Though a fun element to the series, the fourth wall element came with its own headaches… “It went through a lot of evolutionary steps,” Gao remembers. “A long journey of, like, how much should she talk to camera? Is she talking directly to the audience? Is there another meta element? Is she talking to somebody else that’s more behind the scenes? We went through a lot of different versions of how she would do it!”
“Ultimately, it was about finding the balance to where breaking the fourth wall does connect to the audience and draws us in but not so much so that we’re not connecting to her story and the world that we’ve built,” adds Coiro.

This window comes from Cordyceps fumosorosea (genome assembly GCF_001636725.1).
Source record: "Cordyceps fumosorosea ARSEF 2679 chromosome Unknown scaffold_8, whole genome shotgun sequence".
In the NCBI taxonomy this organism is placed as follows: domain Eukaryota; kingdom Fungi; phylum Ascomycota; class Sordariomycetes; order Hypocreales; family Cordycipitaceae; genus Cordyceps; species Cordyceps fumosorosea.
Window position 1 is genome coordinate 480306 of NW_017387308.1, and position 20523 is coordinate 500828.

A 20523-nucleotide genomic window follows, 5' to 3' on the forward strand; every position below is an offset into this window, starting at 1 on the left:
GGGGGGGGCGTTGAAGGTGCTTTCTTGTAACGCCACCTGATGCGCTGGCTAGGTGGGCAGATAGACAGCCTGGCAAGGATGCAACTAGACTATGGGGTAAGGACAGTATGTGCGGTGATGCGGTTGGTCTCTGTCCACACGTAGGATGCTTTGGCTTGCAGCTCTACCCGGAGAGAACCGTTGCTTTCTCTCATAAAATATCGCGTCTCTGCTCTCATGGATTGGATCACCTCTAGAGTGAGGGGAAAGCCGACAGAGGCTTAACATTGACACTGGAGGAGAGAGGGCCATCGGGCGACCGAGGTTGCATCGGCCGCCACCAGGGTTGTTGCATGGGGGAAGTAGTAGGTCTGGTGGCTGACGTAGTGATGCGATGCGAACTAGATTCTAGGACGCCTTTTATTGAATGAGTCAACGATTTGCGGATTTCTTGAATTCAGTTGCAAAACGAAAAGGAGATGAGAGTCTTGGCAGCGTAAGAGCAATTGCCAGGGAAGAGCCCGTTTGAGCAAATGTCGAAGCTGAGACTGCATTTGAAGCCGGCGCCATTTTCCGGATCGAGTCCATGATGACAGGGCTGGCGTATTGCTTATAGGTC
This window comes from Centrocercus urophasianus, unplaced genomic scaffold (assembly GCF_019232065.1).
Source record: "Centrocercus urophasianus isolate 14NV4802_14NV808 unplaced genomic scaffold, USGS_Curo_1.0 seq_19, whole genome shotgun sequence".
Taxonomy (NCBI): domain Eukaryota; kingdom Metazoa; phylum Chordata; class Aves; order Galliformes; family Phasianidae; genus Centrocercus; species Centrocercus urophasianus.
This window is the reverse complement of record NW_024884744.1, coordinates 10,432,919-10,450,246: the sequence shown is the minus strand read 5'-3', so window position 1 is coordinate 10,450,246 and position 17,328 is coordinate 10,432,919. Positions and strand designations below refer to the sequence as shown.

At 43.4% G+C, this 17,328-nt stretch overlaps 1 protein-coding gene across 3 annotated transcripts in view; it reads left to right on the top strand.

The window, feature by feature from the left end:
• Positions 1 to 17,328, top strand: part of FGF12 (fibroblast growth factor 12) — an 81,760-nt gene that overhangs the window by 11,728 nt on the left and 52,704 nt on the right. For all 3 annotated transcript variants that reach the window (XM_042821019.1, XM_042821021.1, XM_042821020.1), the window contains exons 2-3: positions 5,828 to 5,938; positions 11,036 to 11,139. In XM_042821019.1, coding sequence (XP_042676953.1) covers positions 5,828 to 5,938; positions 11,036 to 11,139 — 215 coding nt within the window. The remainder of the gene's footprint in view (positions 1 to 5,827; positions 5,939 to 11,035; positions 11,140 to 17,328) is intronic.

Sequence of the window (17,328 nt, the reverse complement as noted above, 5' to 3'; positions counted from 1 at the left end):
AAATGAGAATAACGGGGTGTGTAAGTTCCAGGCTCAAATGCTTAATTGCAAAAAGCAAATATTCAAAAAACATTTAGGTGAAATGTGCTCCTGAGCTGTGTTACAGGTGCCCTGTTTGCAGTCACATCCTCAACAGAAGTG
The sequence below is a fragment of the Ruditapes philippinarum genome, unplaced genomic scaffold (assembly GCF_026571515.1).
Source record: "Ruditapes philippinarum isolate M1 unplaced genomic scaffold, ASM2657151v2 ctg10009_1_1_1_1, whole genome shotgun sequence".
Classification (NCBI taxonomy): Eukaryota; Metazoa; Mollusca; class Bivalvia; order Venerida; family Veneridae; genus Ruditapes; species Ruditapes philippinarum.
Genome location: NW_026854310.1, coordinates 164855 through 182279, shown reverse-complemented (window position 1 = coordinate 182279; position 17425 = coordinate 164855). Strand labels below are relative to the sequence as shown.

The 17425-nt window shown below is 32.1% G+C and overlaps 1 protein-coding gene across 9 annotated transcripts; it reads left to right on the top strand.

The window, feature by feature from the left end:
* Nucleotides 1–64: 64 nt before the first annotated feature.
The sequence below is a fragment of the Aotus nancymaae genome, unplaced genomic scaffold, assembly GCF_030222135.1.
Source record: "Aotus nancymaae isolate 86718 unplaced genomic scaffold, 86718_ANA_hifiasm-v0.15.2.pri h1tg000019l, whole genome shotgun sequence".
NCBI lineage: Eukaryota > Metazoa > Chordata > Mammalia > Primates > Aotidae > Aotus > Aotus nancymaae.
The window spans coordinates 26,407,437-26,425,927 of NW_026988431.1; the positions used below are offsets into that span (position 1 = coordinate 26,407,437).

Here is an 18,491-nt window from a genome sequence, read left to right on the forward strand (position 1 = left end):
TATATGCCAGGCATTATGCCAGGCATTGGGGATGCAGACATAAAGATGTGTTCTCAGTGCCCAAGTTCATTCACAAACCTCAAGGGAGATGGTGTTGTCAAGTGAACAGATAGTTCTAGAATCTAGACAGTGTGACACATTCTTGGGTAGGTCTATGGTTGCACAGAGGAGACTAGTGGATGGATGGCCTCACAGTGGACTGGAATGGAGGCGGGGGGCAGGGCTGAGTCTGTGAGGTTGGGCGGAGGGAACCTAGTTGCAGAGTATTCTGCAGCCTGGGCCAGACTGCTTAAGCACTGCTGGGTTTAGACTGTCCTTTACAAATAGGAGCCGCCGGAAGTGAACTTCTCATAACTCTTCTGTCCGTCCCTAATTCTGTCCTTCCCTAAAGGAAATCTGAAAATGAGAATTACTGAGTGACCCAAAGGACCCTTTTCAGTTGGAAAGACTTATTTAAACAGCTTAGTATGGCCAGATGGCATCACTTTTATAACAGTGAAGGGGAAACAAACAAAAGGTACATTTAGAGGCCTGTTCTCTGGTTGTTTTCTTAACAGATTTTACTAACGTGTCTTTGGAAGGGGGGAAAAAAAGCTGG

Actually, for Maslany, Jennifer’s ability to break the fourth wall is a bit like an extension of her impressive ability to take control of the situation. Whether that’s of She-Hulk or us as an audience. “I think that there’s something about She-Hulk’s awareness. Where she’s able to go from being Jen to She-Hulk with seamlessness. Her consciousness stays the same. She’s aware of the audience. It’s like an extension of her superpower. She’s like, ‘I know I’m talking to the camera. I know you guys are watching this’. There’s something about that super hyperawareness that is who she is.”
“I feel like the audience gets a Nikki experience with that because she’s referring almost to a friend,” Gonzaga adds. Actually, it’s Jennifer’s self-awareness that Gonzaga hopes audiences take away from the show… “Yeah, I hope that people gain a She-Hulk level of self-awareness. Cinema has such a power. It’s such a fast track to empathy.